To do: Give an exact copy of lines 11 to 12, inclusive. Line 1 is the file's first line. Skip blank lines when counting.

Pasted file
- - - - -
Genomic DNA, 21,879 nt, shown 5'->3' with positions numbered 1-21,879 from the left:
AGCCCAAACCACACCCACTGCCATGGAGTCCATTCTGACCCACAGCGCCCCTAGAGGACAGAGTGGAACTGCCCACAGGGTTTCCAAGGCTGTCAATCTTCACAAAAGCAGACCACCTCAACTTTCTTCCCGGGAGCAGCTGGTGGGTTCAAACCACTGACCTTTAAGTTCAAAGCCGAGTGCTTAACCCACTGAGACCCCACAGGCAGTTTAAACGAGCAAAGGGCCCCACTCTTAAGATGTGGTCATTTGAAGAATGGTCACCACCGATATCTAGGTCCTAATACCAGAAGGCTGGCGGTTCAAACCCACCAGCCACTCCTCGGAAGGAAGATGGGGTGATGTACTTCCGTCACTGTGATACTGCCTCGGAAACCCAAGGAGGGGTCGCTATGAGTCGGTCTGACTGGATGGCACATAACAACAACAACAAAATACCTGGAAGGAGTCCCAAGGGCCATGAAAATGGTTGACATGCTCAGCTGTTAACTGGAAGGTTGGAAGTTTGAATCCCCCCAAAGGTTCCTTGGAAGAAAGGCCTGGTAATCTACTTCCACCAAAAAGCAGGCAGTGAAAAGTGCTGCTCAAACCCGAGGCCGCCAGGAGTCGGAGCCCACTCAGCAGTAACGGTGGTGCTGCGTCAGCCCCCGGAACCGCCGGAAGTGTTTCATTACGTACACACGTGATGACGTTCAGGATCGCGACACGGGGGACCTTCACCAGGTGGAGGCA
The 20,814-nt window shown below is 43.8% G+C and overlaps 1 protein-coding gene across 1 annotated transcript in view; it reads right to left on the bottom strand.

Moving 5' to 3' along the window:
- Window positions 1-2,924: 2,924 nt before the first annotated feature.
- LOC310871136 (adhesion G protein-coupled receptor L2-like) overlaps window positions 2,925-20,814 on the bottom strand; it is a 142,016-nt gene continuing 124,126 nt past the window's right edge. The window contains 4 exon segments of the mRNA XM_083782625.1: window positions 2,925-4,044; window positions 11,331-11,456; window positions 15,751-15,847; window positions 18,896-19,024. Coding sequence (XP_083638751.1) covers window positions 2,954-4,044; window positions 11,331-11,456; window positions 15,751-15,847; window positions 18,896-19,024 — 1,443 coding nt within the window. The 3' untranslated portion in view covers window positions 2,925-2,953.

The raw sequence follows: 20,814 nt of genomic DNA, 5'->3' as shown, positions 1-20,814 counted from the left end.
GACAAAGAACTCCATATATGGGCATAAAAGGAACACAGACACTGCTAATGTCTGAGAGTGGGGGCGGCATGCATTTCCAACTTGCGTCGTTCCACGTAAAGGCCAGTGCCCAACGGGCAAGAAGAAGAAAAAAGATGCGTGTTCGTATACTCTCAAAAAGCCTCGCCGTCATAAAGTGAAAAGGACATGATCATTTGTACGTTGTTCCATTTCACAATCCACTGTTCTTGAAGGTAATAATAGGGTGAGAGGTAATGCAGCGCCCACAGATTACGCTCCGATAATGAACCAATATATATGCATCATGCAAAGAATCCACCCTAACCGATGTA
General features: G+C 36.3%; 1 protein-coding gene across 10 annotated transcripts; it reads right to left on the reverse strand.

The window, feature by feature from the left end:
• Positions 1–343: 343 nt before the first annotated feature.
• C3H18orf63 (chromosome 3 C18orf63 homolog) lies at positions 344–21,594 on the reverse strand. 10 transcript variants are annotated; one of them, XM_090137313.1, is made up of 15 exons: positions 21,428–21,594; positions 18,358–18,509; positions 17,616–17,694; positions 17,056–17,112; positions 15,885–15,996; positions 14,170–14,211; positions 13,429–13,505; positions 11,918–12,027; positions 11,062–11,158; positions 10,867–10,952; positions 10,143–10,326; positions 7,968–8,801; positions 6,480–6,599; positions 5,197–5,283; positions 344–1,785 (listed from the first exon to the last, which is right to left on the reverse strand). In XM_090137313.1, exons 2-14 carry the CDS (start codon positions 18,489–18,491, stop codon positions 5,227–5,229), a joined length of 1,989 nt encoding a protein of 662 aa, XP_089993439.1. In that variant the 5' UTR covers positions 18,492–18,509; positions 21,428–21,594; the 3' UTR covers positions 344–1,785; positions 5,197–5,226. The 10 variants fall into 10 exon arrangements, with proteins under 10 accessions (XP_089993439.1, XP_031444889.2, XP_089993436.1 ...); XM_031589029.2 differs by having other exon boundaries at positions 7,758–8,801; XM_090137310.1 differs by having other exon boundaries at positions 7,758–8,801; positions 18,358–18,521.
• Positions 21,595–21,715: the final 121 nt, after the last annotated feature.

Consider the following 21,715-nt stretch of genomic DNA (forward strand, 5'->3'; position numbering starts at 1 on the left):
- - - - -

• Positions 1–343: 343 nt before the first annotated feature.
• C3H18orf63 (chromosome 3 C18orf63 homolog) lies at positions 344–21,594 on the reverse strand. 10 transcript variants are annotated; one of them, XM_090137313.1, is made up of 15 exons: positions 21,428–21,594; positions 18,358–18,509; positions 17,616–17,694; positions 17,056–17,112; positions 15,885–15,996; positions 14,170–14,211; positions 13,429–13,505; positions 11,918–12,027; positions 11,062–11,158; positions 10,867–10,952; positions 10,143–10,326; positions 7,968–8,801; positions 6,480–6,599; positions 5,197–5,283; positions 344–1,785 (listed from the first exon to the last, which is right to left on the reverse strand). In XM_090137313.1, exons 2-14 carry the CDS (start codon positions 18,489–18,491, stop codon positions 5,227–5,229), a joined length of 1,989 nt encoding a protein of 662 aa, XP_089993439.1. In that variant the 5' UTR covers positions 18,492–18,509; positions 21,428–21,594; the 3' UTR covers positions 344–1,785; positions 5,197–5,226. The 10 variants fall into 10 exon arrangements, with proteins under 10 accessions (XP_089993439.1, XP_031444889.2, XP_089993436.1 ...); XM_031589029.2 differs by having other exon boundaries at positions 7,758–8,801; XM_090137310.1 differs by having other exon boundaries at positions 7,758–8,801; positions 18,358–18,521.